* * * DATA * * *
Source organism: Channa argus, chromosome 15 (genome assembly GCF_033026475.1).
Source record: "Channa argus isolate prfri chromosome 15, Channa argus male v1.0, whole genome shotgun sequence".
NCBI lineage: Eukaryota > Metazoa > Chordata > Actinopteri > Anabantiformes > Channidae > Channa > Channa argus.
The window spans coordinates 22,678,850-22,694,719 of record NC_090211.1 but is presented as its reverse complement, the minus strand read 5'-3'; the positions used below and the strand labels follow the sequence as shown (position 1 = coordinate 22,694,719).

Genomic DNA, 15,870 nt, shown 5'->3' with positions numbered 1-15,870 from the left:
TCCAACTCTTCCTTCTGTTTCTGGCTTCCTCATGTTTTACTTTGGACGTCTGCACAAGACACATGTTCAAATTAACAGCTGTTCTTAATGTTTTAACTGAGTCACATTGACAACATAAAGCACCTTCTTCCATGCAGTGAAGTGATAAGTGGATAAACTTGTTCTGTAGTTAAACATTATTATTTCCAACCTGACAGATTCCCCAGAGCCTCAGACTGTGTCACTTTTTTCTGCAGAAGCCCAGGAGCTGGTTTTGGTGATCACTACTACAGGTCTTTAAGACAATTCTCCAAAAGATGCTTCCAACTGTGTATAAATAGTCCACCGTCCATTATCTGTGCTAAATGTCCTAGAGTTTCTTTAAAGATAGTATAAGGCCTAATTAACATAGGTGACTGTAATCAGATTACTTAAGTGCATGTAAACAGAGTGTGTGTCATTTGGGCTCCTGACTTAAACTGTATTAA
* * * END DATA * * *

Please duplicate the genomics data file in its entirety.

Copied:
Source organism: Channa argus, chromosome 15 (genome assembly GCF_033026475.1).
Source record: "Channa argus isolate prfri chromosome 15, Channa argus male v1.0, whole genome shotgun sequence".
NCBI lineage: Eukaryota > Metazoa > Chordata > Actinopteri > Anabantiformes > Channidae > Channa > Channa argus.
The window spans coordinates 22,678,850-22,694,719 of record NC_090211.1 but is presented as its reverse complement, the minus strand read 5'-3'; the positions used below and the strand labels follow the sequence as shown (position 1 = coordinate 22,694,719).

Genomic DNA, 15,870 nt, shown 5'->3' with positions numbered 1-15,870 from the left:
TCCAACTCTTCCTTCTGTTTCTGGCTTCCTCATGTTTTACTTTGGACGTCTGCACAAGACACATGTTCAAATTAACAGCTGTTCTTAATGTTTTAACTGAGTCACATTGACAACATAAAGCACCTTCTTCCATGCAGTGAAGTGATAAGTGGATAAACTTGTTCTGTAGTTAAACATTATTATTTCCAACCTGACAGATTCCCCAGAGCCTCAGACTGTGTCACTTTTTTCTGCAGAAGCCCAGGAGCTGGTTTTGGTGATCACTACTACAGGTCTTTAAGACAATTCTCCAAAAGATGCTTCCAACTGTGTATAAATAGTCCACCGTCCATTATCTGTGCTAAATGTCCTAGAGTTTCTTTAAAGATAGTATAAGGCCTAATTAACATAGGTGACTGTAATCAGATTACTTAAGTGCATGTAAACAGAGTGTGTGTCATTTGGGCTCCTGACTTAAACTGTATTAA